Kenya will receive Sh300 million from Russia to aid in the fight against desert locusts.
The Russian government has said it will contribute an equivalent of $3 million to the United Nations Food and Agriculture Organisation (FAO), that will be used in response to the worst desert locust crisis in Kenya in over 70 years.
FAO had warned of a strong second wave of desert locusts brought by the recent rains.
The organisation said that the wave, coming at the onset of the long rains and the planting season, presents a significant threat to the country’s food security and livelihoods.
“Kenya is currently facing a very serious and complex challenge that combines COVID-19 pandemic related health crisis exacerbated by the disruption of international cooperation and the continuing devastating locust invasion that threatens to undermine the nation’s food security. This situation requires a comprehensive response,” a statement read in part.
- 1 Fulfil pledge on handling of fresh locust invasion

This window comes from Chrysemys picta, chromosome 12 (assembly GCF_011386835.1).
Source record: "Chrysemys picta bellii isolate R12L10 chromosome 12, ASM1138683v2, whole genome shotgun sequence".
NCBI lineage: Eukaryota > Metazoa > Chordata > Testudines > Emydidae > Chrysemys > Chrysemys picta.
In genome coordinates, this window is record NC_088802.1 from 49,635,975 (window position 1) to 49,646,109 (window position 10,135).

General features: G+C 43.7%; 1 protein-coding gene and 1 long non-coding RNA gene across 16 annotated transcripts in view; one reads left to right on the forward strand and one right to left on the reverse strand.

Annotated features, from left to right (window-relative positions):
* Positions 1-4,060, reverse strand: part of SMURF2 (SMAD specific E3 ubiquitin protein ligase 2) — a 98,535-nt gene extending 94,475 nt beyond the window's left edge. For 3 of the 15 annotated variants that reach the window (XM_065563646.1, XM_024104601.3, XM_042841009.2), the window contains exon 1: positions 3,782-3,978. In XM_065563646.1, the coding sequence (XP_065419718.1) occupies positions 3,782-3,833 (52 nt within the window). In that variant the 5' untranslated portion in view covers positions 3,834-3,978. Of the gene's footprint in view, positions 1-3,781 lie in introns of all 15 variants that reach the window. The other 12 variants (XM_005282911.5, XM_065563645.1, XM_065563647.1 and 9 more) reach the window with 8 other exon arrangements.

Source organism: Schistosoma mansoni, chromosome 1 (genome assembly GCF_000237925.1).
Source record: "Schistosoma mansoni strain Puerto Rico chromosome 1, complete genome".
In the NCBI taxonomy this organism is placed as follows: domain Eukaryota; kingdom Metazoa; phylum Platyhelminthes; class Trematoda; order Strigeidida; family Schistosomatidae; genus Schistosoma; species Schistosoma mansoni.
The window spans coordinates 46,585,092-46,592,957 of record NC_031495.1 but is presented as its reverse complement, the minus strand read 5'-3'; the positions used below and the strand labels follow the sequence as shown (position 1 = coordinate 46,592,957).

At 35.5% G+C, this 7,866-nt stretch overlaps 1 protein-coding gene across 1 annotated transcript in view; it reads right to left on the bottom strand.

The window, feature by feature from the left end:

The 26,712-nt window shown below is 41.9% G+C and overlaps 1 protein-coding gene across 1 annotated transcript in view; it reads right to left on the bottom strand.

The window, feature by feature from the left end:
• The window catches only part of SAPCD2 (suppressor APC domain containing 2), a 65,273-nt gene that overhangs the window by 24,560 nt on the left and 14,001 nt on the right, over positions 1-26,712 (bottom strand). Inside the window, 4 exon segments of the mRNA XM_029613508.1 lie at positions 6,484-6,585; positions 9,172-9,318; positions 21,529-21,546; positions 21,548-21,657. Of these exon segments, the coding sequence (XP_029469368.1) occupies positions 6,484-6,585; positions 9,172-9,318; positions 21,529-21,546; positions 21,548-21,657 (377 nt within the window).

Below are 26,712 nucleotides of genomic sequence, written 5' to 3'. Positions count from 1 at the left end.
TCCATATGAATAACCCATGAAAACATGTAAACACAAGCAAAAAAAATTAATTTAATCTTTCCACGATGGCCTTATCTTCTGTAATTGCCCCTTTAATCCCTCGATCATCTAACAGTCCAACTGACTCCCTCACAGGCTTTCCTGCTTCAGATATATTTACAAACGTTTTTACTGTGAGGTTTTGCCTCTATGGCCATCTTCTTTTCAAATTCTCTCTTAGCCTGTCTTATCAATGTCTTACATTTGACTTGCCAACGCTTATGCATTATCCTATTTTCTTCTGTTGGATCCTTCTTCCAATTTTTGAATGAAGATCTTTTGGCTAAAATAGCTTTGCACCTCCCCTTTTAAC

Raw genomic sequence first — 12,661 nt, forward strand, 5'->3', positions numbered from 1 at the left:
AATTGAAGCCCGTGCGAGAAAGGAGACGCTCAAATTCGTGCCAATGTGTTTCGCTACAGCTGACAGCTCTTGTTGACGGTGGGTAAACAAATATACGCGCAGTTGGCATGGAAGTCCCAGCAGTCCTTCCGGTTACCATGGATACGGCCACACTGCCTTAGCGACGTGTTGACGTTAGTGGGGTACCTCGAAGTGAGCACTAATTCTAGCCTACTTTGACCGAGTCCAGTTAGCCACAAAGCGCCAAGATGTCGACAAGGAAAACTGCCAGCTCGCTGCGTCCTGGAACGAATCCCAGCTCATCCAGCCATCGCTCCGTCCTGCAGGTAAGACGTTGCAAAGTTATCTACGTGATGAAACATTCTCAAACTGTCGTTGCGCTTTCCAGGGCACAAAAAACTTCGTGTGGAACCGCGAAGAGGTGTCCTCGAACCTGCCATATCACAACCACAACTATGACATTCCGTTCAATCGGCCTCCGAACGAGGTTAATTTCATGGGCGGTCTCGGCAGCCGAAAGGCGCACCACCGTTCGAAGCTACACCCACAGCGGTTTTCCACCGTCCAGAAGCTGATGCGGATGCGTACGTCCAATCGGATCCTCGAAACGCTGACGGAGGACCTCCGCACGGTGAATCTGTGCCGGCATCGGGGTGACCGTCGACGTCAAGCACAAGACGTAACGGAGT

- 2 Researchers front for agroecology as future of farming
- 3 FAO warns of second locust invasion wave
- 4 Global food prices continue rising in October
The locust menace has also extended to other East African countries and to Ethiopia and Somalia.
FAO warned that the swarm of locusts could swell and spill over into more countries in East Africa if efforts to deal with the pests are not massively scaled up across the region.
“Farming communities in the country have already been impacted by extended droughts and we need to help them get back on their feet once the locusts and Covid-19 are gone," said UN Resident Coordinator to Kenya Siddharth Chatterjee.
The locusts first entered Kenya from Somalia and Ethiopia through Elwak and Mandera last year in December.
They have invaded several counties including Mandera, Wajir, Marsabit, Garissa, Isiolo, Meru, Samburu, Laikipia, Machakos, Baringo and Kitui.
Ethiopia, Kenya, Somalia, South Sudan, Uganda and Tanzania are some of the worst affected countries in East Africa, where around 20 million people are already experiencing acute food insecurity, and a further 15 million in Yemen, also being affected by the pest.
Locusts feed on any green material, including crops, pasture, fodder and browse.